About the ties between British and American Bond fans

John F. Kennedy statue in Fort Worth, Texas. Kennedy helped boost the popularity of James Bond.

I stirred a hornet’s nest this week by suggesting there are some British fans of James Bond who, shall we say, aren’t fond of American fans.

I posted a typical Twitter survey on the subject. I actually was encouraged by the bulk of responses, which indicated many British fans like their American counterparts just fine.

Still, there were some reminders that the feeling isn’t universal. For example:

What makes all of this amusing is the role Americans have had with the Bond film franchise.

Albert R. Broccoli, the co-founder of Eon Productions was American. Harry Saltzman, the other co-founder, was Canadian.

Also, Broccoli’s daughter, Barbara Broccoli, and stepson, Michael G. Wilson, were Americans The United Artists executives who gave the OK (Eon has never financed Bond films) were Americans. Screenwriters Richard Maibaum and Tom Mankiewicz were Americans.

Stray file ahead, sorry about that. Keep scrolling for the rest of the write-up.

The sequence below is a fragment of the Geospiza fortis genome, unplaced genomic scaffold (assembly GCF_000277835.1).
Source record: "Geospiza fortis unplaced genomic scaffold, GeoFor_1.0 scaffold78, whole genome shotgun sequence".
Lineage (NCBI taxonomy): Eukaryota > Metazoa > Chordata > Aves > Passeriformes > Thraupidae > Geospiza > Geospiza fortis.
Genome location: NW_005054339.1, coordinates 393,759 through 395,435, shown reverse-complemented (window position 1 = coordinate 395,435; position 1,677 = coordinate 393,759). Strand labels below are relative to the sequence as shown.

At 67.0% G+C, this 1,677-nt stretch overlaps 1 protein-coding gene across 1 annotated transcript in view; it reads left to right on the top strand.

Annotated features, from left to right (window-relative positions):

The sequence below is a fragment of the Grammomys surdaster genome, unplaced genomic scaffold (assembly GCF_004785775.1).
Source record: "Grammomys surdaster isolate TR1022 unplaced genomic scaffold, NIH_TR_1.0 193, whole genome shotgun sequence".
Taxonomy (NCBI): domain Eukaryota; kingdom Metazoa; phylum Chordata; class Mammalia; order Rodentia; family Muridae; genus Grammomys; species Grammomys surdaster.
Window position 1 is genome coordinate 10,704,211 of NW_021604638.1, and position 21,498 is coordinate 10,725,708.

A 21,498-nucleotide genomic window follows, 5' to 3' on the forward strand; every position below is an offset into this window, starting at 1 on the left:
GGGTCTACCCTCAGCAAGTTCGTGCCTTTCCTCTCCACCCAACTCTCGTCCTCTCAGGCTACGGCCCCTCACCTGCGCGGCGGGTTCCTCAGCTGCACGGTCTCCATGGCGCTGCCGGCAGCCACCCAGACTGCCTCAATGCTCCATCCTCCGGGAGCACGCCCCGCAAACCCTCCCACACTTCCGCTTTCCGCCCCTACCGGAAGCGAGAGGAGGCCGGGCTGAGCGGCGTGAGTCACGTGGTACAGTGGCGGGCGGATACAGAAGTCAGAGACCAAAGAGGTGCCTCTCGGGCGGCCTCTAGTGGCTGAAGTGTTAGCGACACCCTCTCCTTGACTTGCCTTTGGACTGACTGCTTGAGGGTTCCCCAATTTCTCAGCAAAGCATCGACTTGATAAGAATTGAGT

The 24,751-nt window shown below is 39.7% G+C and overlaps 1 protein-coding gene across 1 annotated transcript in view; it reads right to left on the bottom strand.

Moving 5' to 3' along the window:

What’s more, two of the people who helped increase the appeal of Bond were also American: Hugh Hefner, founder of Playboy magazine, and U.S. President John F. Kennedy. I know it’s a cliche, but Kennedy listing From Russia With Love as one of his 10 favorite books helped make Bond a thing in the U.S. in the early 1960s. Hefner’s Playboy serialized Ian Fleming short stories and novels.

From Russia With Love was one of the last movies Kennedy saw at the White House before he was assassinated in 1963.

The U.S. declared independence from Britain in 1776. The two countries had a major conflict in 1812. But, for most of the time since then, the U.S. and U.K. have had what is often described as the “special relationship.”

The “special relationship” may apply to Bond fandom. But, at least in the U.K., there are dissenters. So it goes.